A writer pours emotion, love, and a huge amount of small detail into what he does. Writing is, of course, utterly subjective. Some stuff lands for some people and catastrophically fails for others. All writers know this, but if they've spent every waking hour trying to make something which lands, what they don't want to hear is someone saying, "I just don't get it." It's the cruellest, and actually the dumbest critique of all.
One of the most stressful things in this industry is dealing with those who have pots of funds to divvy out to writers, who feel the need to force writers to jump through scores of hoops simply to get their hands on a share of the money. It's known as window shopping within the industry. They ask huge numbers of writers to write song after song on spec, for no payment. If you ask them to justify what they're doing, they'll more than likely say they're doing you a favour by giving you the opportunity to write a song which you might be able to use in the future. Lucky us!
The same people usually also claim to have the super-power ability to tell the worth of a piece of music from a rubbish recording with a piano in a room. We all know they don't, so we invest huge amounts of our own money creating the sorts of demos we feel best reflect our work, knowing that a bad recording of something in the wrong hands can be monumentally damaging.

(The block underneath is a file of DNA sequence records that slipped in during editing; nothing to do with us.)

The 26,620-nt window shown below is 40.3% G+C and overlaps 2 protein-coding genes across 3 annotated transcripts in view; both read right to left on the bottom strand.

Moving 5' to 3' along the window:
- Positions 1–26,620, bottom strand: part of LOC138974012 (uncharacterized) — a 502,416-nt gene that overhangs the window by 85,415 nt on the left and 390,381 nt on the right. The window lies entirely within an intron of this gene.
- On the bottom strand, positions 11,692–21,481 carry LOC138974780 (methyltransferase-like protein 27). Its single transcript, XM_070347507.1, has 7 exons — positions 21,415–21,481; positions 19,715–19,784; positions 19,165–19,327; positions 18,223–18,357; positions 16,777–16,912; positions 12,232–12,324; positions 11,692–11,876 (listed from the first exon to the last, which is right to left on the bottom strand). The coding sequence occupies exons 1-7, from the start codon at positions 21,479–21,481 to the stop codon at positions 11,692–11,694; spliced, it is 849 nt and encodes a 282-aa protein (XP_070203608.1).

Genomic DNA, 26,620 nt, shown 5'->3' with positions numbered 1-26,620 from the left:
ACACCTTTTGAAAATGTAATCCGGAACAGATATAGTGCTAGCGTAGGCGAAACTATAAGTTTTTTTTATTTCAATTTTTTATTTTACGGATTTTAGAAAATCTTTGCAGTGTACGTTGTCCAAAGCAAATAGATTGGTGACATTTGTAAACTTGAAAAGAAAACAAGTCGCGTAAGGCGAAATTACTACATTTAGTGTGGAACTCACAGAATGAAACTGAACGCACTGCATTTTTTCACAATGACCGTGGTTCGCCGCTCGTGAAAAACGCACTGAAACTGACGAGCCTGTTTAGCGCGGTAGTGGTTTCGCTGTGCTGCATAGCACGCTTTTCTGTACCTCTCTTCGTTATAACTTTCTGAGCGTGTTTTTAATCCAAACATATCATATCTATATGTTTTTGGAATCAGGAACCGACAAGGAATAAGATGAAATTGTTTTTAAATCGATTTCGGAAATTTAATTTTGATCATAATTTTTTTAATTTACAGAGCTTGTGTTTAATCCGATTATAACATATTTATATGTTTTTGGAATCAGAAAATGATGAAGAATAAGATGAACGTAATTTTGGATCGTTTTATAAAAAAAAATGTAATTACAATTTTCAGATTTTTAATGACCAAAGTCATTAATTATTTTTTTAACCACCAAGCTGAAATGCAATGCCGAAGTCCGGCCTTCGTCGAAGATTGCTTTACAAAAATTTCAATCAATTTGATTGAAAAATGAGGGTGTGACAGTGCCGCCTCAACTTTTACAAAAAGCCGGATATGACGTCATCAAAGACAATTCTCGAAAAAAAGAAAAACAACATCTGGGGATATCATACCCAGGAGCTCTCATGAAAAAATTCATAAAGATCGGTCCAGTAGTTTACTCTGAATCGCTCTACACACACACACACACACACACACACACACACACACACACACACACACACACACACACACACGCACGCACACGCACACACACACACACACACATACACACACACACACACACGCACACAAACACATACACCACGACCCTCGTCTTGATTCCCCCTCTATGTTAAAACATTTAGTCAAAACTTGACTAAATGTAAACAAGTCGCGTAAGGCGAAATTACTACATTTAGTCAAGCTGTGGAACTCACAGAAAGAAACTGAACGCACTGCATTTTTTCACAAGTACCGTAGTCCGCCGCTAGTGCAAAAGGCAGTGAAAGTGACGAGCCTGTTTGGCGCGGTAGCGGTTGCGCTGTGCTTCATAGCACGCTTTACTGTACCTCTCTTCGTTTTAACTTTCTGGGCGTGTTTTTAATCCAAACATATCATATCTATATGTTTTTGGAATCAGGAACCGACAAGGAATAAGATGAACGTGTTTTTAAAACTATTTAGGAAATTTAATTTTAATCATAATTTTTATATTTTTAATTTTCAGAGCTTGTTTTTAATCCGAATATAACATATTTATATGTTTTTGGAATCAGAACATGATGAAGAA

A writer spends much of his or her day in a world of silence. He emerges from his cocoon, often without the ability to engage effectively with those around him. It often takes a few hours before he feels like a human again. On one hand, we are expected to write passionately and from the heart, but increasingly we are also expected to behave in a manner which has been deemed appropriate by the corporate world. If we cry, we're difficult (unless it's on camera) if we shout, we're difficult, if we panic, we're difficult, if we say no, we're difficult. It is very easy to describe a writer as difficult. The great skill in this industry is being the sort of director or producer who finds no one difficult. This is usually because they inherently know how to deal with the whims and needs of different types of people, so no one feels the need to be difficult around them!